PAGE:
This is the ninth of a series of posts detailing mine and my sister’s trip to New Zealand’s North Island. View all the posts so far here.
Taupo is another North Island town built in an area of volcanic activity, and like Rotorua it offers geothermal attractions and active pursuits aplenty. Over a day and a half there, I walked to Huka Falls, kayaked to Orakei Korako thermal park, and ate one of the best chicken burgers I’ve ever tasted. But most importantly, Taupo was our gateway to the Tongariro Alpine Crossing.
We arrived in Taupo early in the afternoon and immediately checked into our hostel, Rainbow Lodge Backpackers. Then we had to somehow find lunch at 3pm, when every café and restaurant seemed to be shut. We tried the Storehouse café first and were told they were just closing, however, they recommended that we went to Pauly’s Diner which was owned by friends of theirs and sure to be open.
Pauly’s Diner is cash only so we had to find an ATM before ordering, but boy was it worth it. The fried chicken burger with slaw was the best I’ve eaten outside London, and the sweet potato fries and caramel milkshake were similarly amazing. Tama ordered the halloumi and mushroom burger with pesto, and although she loved it, couldn’t finish it due to being unaccustomed to that much cheese! I was only too happy to help her out…
Fully satiated, we next walked to the Spa Thermal Park and through it to Huka Falls. The scenic walk, which took us through the forest beside the river, was longer and more strenuous than we’d expected (but maybe that had something to do with our full bellies…)
When we eventually reached Huka Falls, we knew the walk had been worth it. The bright turquoise water of the falls is stunning enough on its own, but the violent force with which the water crashes down its course is astounding. We took some photos (in our unintentionally matching white tees) and had a chat with a man set to do the Iron Man competition tomorrow before heading back the way we’d come.
On the way back we passed the hot streams where the river water is naturally heated by the geothermal forces underneath. I would have liked to go in the water but was put off by how crowded the river was with people being loud and drinking. That didn’t stop Tama though, and she went for a brief swim before we headed back to Rainbow Lodge.
Kayaking down Waikato River
The next day we had a tour booked with Taupo Kayaking Adventures, where we’d kayak down Waikato River to Orakei Korako thermal park. We had breakfast in Rainbow Lodge’s busy kitchen before being picked up at 9am by our guide, Ryan, and our driver for the day.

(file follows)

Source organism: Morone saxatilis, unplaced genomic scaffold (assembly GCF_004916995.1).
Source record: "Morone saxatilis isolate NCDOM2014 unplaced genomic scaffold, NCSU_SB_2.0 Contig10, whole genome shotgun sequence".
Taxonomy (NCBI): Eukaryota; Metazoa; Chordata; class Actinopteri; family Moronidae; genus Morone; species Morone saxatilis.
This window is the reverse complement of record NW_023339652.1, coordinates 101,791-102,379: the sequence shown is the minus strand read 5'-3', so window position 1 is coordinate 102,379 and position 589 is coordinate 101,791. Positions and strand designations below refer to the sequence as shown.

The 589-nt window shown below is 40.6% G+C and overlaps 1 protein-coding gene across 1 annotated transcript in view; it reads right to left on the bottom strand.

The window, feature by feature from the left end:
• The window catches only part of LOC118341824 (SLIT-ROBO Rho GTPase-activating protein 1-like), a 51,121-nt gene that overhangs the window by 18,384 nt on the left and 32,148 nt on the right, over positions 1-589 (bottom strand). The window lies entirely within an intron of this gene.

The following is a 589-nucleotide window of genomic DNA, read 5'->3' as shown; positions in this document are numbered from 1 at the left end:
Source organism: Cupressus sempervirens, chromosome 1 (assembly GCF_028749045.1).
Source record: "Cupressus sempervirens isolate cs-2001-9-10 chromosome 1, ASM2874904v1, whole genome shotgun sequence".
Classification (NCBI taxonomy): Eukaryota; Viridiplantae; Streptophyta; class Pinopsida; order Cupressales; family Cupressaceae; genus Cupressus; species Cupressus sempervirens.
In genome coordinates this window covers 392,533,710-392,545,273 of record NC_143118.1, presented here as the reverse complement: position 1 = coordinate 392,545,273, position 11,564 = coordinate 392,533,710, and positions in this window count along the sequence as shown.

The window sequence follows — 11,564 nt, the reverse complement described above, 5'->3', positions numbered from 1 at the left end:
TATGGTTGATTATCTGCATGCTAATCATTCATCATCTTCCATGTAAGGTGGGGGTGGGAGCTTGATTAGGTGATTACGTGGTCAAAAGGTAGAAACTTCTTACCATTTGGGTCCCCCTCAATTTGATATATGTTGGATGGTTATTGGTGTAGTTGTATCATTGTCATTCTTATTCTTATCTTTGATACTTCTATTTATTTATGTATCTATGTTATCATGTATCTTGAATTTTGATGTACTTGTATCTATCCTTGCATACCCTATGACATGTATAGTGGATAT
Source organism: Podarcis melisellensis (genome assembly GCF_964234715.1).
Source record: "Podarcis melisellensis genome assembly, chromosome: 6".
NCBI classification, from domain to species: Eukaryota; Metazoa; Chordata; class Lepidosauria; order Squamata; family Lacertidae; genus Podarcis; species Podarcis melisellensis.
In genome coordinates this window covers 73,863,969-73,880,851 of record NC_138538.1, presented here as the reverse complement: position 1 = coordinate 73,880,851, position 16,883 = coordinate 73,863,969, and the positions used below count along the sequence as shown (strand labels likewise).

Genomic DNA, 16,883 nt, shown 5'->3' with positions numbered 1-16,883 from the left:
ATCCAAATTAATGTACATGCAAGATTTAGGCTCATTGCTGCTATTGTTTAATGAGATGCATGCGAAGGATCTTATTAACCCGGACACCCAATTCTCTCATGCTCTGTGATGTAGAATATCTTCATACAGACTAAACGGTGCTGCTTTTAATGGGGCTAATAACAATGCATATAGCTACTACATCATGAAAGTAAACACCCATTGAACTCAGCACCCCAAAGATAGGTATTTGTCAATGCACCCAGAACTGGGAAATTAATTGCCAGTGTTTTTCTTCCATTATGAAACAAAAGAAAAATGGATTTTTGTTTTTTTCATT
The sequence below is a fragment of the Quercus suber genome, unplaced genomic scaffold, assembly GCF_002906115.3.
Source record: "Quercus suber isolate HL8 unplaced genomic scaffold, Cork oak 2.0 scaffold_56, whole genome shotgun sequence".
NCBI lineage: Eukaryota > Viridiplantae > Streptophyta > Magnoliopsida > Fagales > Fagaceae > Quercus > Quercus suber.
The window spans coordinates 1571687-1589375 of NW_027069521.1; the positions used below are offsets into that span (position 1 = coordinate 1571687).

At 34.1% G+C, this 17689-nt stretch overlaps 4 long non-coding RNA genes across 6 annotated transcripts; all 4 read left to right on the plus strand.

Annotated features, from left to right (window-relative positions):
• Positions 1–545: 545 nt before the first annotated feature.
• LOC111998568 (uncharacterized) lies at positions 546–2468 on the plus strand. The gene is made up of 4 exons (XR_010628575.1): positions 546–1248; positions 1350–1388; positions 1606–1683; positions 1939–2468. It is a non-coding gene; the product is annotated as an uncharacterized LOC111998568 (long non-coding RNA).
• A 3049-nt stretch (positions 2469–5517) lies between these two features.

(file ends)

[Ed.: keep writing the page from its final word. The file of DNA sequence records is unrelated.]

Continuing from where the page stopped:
Both men were really nice and friendly, putting us at ease straightaway. When we reached the riverbank we were given lifejackets and dry covers to put on, then helped into our double kayak. Ryan got into a kayak of his own and we followed him downriver at a slow pace, chatting all the way. At one point we stopped and got out so that Ryan could show us a bubbling geyser and some hot water pools hidden within a crevice of the river valley.
We reached the entrance to Orakei Korako quite quickly and with no difficulty – in fact, it felt a little too easy and too short a journey! Having paddled to shore, the driver loaded our kayaks back onto the vehicle and we went to sit in the visitor centre cafe. Here, Ryan and our driver brought out a packed lunch of sandwiches, cheese and pickled onion skewers, fruit, and cakes. They also bought us tea and coffee from the café. It was a really nice lunch.
Afterwards, Ryan, Tama and I hopped on a boat and were taken across the river to Orakei Korako. Ryan gave us a guided tour of the park, talking about each of the different sections and pointing out various flora and fauna. This included a funny part where he encouraged us to lie belly down on the ground and stick our heads in a steam funnel to get a natural facial!
Orakei Korako boasts particularly stunning swathes of coloured rock, which looked to me like waterfalls and swirling pools of paint. Other than these stand-out sights, Orakei Korako doesn’t offer anything that’s not also at Wai-o-tapu, Waimangu and Te Puia. But it was still very interesting to see, particularly with a knowledgeable guide to tell us more about what we were seeing.
At the end of the tour we were driven back to Rainbow Lodge. There was just one thing left on our North Island itinerary: the Tongariro Alpine Crossing. We began preparations that evening…
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All text and some photos (c) Juliet Langton, other photos (c) Tamasin Langton, 2018. All rights reserved.